Five companies secure exploration rights
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The Energy and Mineral Resources Ministry awarded five companies exploration rights on Wednesday to develop four coal bed methane (CBM) fields and one oil and gas block.
The ministry’s director general for oil and gas Evita Herawati Legowo said that the total investment commitment for the exploration of the CBM and gas and oil blocks would amount to a total of US$44.63 million over three years, with a signing bonus of $6.5 million.
The winners included PT Equator Energy, which was awarded exploration rights for the offshore East Sokang oil and gas field in East Natuna; Dart Energy International Pte. Ltd., to develop the Bontang Bengalon CBM field in East Kalimantan; PT Bumi Parahyangan Energi to develop the Belawa CBM field in South Sulawesi; a consortium of Ephindo Sekayu 2 Inc. and Star Energy Sekayu. Ltd. to develop the Sekayu CBM field in South Sumatra; and consortium of CBM Asia Dev. Corp and PT Tranaco Utama to develop the Kuala Kapuas I CBM field in Central Kalimantan.
The ministry said winners of the four CBM blocks pledged to invest up to $15.25 million for their exploration activities over three years. They also paid signing bonuses of $5 million to the government.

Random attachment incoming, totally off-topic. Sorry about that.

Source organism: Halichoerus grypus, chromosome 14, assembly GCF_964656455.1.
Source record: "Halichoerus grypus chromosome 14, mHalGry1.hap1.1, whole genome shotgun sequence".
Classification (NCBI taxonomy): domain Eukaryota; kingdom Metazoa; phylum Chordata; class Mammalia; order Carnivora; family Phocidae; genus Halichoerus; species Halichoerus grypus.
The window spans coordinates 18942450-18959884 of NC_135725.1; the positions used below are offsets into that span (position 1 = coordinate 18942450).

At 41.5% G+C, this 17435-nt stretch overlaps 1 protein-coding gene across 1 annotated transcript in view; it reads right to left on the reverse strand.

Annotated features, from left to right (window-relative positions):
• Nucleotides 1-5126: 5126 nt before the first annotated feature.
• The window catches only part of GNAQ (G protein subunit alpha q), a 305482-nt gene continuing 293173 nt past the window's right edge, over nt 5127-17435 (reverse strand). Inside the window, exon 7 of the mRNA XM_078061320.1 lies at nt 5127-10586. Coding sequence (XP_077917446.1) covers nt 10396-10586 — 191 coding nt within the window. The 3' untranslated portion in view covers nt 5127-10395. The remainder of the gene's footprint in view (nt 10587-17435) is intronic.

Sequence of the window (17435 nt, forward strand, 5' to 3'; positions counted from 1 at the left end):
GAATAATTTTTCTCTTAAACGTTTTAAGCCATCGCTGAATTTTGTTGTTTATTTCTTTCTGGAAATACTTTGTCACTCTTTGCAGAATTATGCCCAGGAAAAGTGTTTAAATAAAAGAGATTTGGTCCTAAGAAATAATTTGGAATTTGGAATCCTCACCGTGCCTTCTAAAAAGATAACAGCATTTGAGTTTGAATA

Evita said that unlike before, the ministry was now more strict in selecting winners of tenders because previously, contractors failed to meet their commitments.
“We are more careful now as there is much input regarding contractors’ levels of commitment,” she told reporters after the announcement at the winners.
She said basically the ministry could accept almost any bid, however, it decided to reject one of the bids because it was not sufficiently convinced as to the contractor’s commitment or their capability in developing the block.
“For example, if the contractor needs $500,000 to drill one well then we have to know what kind of technology they are using. If we think it’s not good enough, we reject their bid,” she said.
For the oil and gas fields, the ministry initially offered five blocks to contractors, but only one was taken.
“Investors felt they were not provided with enough data on the oil and gas blocks,” she said. “It is a lesson for us that in the future we should provide better data for investors.”
Separately, executive director of ReforMiner Pri Agung Rakhmanto, said insufficient data has become the prevailing problem on oil and gas block tenders, because the government did not allocate sufficient funds for exploration.
“Currently available data is raw and out of date,” he said.
He suggested that tenders for oil and gas blocks could be conducted better in a business-to-business scheme not government-to-business because, “the business-to-business is more attractive for investors.”